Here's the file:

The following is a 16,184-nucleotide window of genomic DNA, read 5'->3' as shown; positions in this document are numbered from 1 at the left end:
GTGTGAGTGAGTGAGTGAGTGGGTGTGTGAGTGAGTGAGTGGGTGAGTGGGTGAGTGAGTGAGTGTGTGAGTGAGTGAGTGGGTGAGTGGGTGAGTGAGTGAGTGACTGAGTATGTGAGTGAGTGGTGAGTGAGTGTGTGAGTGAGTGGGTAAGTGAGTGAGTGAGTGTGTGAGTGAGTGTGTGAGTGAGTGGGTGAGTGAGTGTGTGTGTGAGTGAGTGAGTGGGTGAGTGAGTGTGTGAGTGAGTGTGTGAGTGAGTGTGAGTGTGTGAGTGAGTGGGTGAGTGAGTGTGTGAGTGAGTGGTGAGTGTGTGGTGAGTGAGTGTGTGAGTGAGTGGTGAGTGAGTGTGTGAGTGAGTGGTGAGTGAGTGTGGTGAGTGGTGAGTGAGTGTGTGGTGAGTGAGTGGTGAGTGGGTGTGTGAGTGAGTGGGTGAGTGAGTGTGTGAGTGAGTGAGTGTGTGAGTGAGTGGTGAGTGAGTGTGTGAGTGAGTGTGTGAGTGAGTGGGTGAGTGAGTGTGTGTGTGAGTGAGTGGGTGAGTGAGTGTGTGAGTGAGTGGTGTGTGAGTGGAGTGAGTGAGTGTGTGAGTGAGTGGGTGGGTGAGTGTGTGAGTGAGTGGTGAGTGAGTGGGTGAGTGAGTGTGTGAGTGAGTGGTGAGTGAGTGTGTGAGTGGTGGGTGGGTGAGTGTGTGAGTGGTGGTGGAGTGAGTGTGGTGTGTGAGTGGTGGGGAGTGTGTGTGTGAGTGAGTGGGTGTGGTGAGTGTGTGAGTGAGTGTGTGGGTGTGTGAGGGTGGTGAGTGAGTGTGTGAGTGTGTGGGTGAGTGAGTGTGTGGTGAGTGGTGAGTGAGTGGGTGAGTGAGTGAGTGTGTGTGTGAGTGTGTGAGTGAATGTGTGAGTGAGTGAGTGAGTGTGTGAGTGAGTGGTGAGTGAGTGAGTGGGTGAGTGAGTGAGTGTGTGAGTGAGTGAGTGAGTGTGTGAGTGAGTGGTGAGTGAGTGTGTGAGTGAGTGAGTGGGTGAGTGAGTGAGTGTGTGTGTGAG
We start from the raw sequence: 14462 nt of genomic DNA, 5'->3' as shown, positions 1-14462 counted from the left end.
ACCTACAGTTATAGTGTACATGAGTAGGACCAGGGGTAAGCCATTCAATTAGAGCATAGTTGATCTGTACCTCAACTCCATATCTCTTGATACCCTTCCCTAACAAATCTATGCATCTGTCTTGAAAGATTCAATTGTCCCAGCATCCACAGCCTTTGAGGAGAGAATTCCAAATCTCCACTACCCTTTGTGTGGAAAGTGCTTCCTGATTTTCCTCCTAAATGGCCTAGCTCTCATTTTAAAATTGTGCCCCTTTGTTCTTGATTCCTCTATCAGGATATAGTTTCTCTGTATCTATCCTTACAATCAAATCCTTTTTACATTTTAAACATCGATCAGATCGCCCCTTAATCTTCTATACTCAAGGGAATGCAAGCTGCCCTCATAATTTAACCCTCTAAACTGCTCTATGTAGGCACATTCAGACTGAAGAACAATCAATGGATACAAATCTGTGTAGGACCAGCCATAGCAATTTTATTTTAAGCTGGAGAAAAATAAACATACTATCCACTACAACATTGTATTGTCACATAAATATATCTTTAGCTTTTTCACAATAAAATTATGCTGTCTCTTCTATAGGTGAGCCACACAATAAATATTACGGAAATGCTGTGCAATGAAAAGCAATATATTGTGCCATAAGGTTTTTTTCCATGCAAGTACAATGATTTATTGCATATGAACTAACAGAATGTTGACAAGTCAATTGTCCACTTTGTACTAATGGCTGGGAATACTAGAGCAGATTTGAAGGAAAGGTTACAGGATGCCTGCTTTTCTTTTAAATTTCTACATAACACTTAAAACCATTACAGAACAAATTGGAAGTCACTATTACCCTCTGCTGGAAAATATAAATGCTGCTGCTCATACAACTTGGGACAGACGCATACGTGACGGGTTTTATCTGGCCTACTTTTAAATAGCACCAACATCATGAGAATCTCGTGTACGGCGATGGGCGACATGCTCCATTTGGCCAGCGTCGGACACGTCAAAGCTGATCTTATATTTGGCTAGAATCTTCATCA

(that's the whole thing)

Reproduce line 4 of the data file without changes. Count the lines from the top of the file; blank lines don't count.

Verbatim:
ACCTACAGTTATAGTGTACATGAGTAGGACCAGGGGTAAGCCATTCAATTAGAGCATAGTTGATCTGTACCTCAACTCCATATCTCTTGATACCCTTCCCTAACAAATCTATGCATCTGTCTTGAAAGATTCAATTGTCCCAGCATCCACAGCCTTTGAGGAGAGAATTCCAAATCTCCACTACCCTTTGTGTGGAAAGTGCTTCCTGATTTTCCTCCTAAATGGCCTAGCTCTCATTTTAAAATTGTGCCCCTTTGTTCTTGATTCCTCTATCAGGATATAGTTTCTCTGTATCTATCCTTACAATCAAATCCTTTTTACATTTTAAACATCGATCAGATCGCCCCTTAATCTTCTATACTCAAGGGAATGCAAGCTGCCCTCATAATTTAACCCTCTAAACTGCTCTATGTAGGCACATTCAGACTGAAGAACAATCAATGGATACAAATCTGTGTAGGACCAGCCATAGCAATTTTATTTTAAGCTGGAGAAAAATAAACATACTATCCACTACAACATTGTATTGTCACATAAATATATCTTTAGCTTTTTCACAATAAAATTATGCTGTCTCTTCTATAGGTGAGCCACACAATAAATATTACGGAAATGCTGTGCAATGAAAAGCAATATATTGTGCCATAAGGTTTTTTTCCATGCAAGTACAATGATTTATTGCATATGAACTAACAGAATGTTGACAAGTCAATTGTCCACTTTGTACTAATGGCTGGGAATACTAGAGCAGATTTGAAGGAAAGGTTACAGGATGCCTGCTTTTCTTTTAAATTTCTACATAACACTTAAAACCATTACAGAACAAATTGGAAGTCACTATTACCCTCTGCTGGAAAATATAAATGCTGCTGCTCATACAACTTGGGACAGACGCATACGTGACGGGTTTTATCTGGCCTACTTTTAAATAGCACCAACATCATGAGAATCTCGTGTACGGCGATGGGCGACATGCTCCATTTGGCCAGCGTCGGACACGTCAAAGCTGATCTTATATTTGGCTAGAATCTTCATCA